What is the Dimi?

There are two types of harmonicas that are familiar to most people:

One is the 10-hole diatonic harmonica, which is also known as the blues harp. The blues harp is played by a diverse range of musicians such as Little Walter, Bob Dylan, Charlie McCoy, John Popper, and Howard Levy.

The other is the chromatic harmonica, which has been made famous by players such as Larry Adler, Toots Thielemans, and Stevie Wonder.

The harmonica is a rare type of instrument in that you can relatively easily change the pitch layout to suit your imagination, and either of the harmonicas mentioned above can be modified to have an an alternate tone layout. An analogy might be that of a typewriter with an alternate keyboard layout that is an improvement on the traditional qwerty layout.

The "Dimi" is a nickname for both the Diminished Harmonica (an altered 10-hole diatonic harmonica) and the Diminished Chromatic Harmonica (an altered chromatic harmonica).

Either form of the the Dimi is (most typically, but not always) built upon two diminished 7th chords a whole step apart. One blow chord and one draw chord. This results in a blow/draw whole step in each hole, with a half step interval between the draw of one hole and the blow of the next.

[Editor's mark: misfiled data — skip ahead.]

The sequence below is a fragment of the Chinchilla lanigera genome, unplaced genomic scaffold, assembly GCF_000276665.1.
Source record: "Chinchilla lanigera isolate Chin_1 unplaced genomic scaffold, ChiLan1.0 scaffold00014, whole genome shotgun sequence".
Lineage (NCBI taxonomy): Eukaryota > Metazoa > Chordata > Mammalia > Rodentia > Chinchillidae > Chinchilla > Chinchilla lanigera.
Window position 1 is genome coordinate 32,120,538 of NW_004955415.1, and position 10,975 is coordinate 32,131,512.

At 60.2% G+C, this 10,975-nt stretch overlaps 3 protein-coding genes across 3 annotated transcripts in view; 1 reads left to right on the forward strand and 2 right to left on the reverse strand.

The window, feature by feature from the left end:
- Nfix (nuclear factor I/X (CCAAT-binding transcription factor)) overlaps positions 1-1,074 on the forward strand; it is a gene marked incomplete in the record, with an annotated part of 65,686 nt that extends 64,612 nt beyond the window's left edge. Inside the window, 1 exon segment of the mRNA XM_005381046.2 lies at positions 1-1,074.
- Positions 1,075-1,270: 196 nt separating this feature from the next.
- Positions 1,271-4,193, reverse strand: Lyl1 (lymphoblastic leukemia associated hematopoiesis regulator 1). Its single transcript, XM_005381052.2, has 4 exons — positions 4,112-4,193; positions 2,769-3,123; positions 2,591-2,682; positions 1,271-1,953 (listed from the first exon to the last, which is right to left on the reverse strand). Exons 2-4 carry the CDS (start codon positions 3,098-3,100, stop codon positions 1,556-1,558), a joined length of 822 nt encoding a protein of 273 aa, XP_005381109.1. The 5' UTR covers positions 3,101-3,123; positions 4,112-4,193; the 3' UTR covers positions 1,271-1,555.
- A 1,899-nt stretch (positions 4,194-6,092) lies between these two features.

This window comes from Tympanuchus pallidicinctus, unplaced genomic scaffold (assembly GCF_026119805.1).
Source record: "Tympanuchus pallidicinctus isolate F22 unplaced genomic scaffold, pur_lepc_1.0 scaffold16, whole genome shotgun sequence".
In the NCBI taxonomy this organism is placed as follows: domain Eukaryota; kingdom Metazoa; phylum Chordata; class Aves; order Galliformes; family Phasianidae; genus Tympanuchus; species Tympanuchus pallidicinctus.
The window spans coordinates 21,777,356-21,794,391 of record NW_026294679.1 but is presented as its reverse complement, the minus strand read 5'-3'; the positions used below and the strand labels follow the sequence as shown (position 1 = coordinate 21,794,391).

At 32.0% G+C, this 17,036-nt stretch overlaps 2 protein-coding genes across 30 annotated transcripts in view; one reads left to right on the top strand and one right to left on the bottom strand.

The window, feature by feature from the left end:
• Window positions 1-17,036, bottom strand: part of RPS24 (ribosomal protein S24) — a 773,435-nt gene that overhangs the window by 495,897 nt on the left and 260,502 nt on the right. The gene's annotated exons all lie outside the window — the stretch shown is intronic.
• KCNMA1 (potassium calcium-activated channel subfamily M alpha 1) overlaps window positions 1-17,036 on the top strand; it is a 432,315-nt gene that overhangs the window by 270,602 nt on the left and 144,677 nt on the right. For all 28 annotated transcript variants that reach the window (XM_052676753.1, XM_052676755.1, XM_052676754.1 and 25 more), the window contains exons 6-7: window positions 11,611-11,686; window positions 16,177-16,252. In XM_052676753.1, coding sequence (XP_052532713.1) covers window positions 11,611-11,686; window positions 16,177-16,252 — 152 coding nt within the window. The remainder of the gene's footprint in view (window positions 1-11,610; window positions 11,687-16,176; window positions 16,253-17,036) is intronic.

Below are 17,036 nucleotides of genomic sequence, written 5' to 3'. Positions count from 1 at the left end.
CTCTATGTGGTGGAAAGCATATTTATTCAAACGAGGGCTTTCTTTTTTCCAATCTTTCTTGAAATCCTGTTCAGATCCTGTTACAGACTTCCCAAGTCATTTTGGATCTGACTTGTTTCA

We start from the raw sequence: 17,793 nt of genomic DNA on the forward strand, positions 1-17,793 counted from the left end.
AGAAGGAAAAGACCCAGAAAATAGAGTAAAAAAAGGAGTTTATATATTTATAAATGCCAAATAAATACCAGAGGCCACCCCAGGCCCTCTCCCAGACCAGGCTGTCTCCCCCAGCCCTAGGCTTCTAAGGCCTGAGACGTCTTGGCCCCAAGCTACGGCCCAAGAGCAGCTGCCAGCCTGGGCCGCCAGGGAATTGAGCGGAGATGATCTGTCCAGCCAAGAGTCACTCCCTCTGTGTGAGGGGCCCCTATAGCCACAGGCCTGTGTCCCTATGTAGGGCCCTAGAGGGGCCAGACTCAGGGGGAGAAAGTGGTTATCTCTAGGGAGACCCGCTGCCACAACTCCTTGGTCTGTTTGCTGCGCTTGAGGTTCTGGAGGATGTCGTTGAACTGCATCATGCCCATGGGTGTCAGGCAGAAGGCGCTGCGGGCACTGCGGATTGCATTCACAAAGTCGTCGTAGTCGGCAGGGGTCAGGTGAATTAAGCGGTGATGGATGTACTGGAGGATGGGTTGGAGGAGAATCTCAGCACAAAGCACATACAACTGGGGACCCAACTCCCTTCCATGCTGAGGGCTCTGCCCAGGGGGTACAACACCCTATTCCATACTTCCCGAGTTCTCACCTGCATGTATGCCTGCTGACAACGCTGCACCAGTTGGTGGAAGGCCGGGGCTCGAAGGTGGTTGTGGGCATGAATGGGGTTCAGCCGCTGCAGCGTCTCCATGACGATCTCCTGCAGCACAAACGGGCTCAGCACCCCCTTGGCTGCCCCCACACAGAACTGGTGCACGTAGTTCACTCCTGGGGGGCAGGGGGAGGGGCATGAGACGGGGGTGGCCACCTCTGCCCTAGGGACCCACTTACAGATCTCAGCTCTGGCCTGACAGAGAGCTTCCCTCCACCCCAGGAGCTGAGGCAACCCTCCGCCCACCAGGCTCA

draw D F Ab B
blow C Eb Gb A

The Dimi Chromatic has a slide, which (most typically, but not always) raises each pitch a half step when pressed.

draw-slide Eb Gb A C
draw D F Ab B
blow-slide Db E G Bb
blow C Eb Gb A

This creates a repeating, symmetrical tone layout across the harmonica, and the implications of this are manyfold.

In addition to the new note layout, the Dimi Chromatic has an added bonus. With some extra hot-rodding of the harp, the pitch layout enables the chromatic harmonica to achieve funky blues-harp type bends, which is not usually possible on the traditional chromatic harmonica.

This is a time of unprecedented advancement of the harmonica, due in large part to the sharing of information on the Internet. Alternate note layouts are a big part of this revolution.

See the articles under "Publications" if you wish to learn more! Enjoy!